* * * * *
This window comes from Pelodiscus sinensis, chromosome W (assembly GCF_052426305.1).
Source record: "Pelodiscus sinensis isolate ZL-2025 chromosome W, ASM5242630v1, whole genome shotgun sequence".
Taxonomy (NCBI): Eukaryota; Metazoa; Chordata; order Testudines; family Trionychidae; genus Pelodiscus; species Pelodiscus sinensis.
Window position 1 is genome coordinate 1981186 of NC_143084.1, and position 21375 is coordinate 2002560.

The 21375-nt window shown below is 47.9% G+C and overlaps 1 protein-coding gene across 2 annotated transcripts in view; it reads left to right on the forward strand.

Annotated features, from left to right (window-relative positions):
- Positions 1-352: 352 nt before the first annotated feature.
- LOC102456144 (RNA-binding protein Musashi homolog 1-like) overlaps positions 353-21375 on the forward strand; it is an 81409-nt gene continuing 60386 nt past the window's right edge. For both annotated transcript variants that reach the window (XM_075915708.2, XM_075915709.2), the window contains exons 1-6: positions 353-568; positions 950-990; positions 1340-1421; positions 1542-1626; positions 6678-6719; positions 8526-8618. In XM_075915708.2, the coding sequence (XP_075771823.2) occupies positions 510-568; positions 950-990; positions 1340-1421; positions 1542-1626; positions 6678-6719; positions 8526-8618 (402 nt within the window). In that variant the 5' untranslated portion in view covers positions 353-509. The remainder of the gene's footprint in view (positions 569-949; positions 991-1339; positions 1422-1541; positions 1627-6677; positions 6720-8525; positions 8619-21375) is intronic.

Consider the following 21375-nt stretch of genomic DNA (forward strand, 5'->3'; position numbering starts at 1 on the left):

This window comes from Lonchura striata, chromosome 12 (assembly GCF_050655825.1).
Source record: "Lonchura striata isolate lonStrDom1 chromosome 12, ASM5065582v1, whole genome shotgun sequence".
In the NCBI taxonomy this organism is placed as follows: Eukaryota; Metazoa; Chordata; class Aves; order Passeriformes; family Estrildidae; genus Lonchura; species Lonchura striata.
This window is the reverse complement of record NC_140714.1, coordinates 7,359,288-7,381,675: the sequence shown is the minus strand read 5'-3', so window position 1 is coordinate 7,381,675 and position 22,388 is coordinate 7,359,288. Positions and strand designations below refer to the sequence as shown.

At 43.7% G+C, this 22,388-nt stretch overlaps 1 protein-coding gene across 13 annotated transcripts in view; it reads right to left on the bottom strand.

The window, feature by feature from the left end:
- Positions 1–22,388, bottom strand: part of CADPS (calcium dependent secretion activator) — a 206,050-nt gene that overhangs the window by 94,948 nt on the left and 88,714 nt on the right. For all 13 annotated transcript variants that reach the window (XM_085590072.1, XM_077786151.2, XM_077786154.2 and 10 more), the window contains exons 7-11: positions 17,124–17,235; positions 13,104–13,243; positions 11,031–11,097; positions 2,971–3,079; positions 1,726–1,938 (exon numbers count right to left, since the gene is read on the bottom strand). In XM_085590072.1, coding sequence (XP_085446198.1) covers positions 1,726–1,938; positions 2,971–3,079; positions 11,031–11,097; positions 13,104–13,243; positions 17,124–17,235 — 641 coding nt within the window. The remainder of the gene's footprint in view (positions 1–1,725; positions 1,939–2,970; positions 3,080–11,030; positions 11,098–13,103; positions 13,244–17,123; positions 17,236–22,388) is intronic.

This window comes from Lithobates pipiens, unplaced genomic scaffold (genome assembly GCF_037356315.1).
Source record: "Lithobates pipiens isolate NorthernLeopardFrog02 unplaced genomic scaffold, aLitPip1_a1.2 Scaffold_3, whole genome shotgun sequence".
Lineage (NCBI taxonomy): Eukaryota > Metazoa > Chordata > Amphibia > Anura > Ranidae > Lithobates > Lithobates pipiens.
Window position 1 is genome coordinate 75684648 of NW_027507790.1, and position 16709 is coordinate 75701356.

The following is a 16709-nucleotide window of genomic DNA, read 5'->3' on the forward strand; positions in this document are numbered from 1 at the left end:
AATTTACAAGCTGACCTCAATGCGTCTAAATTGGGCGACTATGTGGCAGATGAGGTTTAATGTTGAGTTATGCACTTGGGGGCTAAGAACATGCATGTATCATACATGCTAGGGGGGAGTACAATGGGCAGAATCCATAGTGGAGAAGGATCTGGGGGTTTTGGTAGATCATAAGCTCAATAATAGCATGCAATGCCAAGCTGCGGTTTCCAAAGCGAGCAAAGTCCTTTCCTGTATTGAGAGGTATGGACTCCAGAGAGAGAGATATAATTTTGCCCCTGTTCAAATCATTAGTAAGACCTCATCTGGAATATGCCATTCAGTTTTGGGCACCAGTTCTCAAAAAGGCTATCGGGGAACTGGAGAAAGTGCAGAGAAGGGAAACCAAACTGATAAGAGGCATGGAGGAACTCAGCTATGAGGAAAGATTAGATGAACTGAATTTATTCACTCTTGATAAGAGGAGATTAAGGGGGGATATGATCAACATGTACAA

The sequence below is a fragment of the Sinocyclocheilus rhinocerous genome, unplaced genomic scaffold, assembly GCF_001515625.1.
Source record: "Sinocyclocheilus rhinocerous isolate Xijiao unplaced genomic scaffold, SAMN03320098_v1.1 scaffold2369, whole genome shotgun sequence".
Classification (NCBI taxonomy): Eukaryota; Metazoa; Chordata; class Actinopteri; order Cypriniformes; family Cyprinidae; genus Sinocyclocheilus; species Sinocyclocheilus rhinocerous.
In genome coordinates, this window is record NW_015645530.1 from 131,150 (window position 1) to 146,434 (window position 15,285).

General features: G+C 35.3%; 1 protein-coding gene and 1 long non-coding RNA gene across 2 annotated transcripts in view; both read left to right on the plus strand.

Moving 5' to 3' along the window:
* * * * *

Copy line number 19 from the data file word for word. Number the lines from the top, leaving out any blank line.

Lineage (NCBI taxonomy): Eukaryota > Metazoa > Chordata > Amphibia > Anura > Ranidae > Lithobates > Lithobates pipiens.